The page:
Turbulence within the surface boundary layer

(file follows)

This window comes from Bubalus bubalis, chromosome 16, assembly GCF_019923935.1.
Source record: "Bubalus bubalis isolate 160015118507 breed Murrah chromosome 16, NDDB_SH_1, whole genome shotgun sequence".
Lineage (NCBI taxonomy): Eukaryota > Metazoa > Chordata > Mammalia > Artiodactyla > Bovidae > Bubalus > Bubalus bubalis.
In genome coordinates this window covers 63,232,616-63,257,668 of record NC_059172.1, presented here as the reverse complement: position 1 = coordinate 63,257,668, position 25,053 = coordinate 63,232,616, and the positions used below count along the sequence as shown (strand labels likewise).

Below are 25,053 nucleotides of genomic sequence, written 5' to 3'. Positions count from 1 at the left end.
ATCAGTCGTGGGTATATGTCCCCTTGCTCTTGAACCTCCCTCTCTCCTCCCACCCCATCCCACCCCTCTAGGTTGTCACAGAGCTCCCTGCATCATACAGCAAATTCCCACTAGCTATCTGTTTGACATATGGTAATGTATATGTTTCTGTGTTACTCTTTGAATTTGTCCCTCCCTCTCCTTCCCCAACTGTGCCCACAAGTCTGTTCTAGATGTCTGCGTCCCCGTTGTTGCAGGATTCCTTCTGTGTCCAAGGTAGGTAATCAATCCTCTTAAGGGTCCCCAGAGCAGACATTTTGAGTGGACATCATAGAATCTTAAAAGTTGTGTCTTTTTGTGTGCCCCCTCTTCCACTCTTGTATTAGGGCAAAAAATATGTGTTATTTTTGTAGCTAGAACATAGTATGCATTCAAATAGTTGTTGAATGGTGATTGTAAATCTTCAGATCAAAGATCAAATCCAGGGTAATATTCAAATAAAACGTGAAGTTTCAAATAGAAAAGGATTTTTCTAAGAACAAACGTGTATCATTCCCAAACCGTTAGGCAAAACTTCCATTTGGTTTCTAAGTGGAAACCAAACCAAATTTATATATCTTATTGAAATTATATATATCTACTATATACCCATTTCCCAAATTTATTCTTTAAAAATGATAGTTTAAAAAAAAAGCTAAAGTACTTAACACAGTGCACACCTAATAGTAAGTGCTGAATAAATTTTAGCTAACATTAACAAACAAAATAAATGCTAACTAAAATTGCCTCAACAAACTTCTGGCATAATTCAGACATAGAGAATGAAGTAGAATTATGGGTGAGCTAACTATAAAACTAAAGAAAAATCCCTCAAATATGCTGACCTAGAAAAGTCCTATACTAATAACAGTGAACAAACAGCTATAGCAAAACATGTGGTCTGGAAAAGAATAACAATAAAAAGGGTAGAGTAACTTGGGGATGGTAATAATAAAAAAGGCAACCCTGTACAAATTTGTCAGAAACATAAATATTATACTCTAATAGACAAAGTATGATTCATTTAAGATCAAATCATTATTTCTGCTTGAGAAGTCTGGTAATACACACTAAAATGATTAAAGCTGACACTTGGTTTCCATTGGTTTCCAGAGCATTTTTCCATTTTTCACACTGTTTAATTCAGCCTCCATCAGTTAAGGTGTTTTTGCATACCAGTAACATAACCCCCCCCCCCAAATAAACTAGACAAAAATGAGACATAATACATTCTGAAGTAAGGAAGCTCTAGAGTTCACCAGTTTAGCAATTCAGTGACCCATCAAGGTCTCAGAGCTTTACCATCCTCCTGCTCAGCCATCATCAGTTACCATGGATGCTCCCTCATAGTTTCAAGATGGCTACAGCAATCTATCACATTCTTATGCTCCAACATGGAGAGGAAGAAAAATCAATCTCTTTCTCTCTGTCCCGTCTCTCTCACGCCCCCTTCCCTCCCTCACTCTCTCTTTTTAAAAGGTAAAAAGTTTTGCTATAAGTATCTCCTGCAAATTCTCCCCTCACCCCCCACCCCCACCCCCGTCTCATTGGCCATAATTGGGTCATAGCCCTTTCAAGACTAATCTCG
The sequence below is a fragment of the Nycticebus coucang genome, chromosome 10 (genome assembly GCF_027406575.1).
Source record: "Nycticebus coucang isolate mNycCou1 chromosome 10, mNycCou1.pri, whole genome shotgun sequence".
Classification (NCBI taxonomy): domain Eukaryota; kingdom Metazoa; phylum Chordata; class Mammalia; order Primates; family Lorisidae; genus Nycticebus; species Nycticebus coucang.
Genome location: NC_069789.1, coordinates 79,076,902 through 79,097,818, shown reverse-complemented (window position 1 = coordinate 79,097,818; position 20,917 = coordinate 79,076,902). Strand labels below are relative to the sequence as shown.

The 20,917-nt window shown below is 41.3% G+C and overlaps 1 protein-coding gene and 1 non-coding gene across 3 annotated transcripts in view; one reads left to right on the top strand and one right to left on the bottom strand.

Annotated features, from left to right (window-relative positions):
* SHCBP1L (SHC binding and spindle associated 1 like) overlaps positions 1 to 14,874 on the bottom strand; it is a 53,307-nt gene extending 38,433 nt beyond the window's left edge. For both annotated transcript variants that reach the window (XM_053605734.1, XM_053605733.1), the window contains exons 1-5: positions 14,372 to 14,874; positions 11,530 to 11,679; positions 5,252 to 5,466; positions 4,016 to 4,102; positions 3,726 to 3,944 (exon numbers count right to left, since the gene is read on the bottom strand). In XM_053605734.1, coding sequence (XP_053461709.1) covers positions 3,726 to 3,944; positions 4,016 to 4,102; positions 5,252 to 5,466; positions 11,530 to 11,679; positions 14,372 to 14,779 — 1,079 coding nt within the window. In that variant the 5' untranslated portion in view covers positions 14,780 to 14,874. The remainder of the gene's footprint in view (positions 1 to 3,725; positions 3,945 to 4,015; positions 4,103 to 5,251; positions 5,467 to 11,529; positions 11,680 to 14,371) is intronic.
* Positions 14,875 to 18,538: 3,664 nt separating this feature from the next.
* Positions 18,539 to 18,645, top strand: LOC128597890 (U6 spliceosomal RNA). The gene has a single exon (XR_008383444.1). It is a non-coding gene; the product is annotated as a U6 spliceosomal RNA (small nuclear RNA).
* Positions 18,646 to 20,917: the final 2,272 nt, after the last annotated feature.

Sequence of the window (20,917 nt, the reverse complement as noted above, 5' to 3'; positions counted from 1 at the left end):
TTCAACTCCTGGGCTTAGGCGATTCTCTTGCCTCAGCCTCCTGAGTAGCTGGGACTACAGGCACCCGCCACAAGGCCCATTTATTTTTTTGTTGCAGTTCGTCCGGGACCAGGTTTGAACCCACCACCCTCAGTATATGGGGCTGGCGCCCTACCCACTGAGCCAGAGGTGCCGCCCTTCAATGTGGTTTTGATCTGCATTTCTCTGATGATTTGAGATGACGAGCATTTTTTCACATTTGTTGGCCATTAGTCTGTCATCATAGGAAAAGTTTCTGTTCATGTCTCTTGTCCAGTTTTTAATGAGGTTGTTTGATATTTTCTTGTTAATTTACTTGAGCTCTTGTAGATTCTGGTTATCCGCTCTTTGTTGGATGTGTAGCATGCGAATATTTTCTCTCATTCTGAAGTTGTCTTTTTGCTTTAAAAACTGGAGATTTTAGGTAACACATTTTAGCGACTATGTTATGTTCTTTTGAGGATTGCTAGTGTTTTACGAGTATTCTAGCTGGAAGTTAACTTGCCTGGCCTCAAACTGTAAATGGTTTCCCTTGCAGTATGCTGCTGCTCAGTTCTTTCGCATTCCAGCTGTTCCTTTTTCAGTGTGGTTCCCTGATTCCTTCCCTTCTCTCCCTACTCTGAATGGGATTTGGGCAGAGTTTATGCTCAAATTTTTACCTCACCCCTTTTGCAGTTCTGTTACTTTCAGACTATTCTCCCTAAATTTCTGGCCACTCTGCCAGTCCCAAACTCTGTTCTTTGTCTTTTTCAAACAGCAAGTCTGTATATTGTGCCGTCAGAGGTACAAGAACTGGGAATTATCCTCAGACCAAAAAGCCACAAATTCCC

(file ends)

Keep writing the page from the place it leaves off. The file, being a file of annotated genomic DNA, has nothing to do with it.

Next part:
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The ocean covers approximately 71 percent of the earth surface. The understanding of turbulence distribution and its role in the surface water and ocean mixing is vital in studying ocean processes such as: heat flux across the ocean interface and momentum flux as well as gas transfer and biogeochemical processes. The scarcity of field data hinders turbulent kinetic energy dissipation rate (TKED), temperature dissipation rate (TD) universal parametrization within the upper ocean boundary layer, especially very near the surface. In this project, I investigated how TKED, TD, and surface heat fluxes vary at the surface boundary layer based on laboratory and field experiment. I have conducted laboratory experiments in the Air–Sea Interaction Saltwater Tank (ASIST) at the University of Miami. We try to simply simulate the ocean when the horizontal heat and eddy fluxes play a prominent role in the ocean, like the front. In the field experiment, the data were collected during the LAgrangian Submesoscale ExpeRiment (LASER) in the northern part of the GOM during the winter of 2016. LASER was undertaken by CARTHE (Consortium for Advanced Research on Transport of Hydrocarbons in the Environment) as a large scale study of oceanic surface lagrangian transport and dispersion. The R/V Walton Smith was used during LASER as a main mobile oceanographic and atmospheric sensor platform. As a part of the experiment, we have documented the presence of a submesoscale front generated by the interaction of cold Mississippi river water with continental shelf water, which may be affected by the warm loop current generated in the GOM.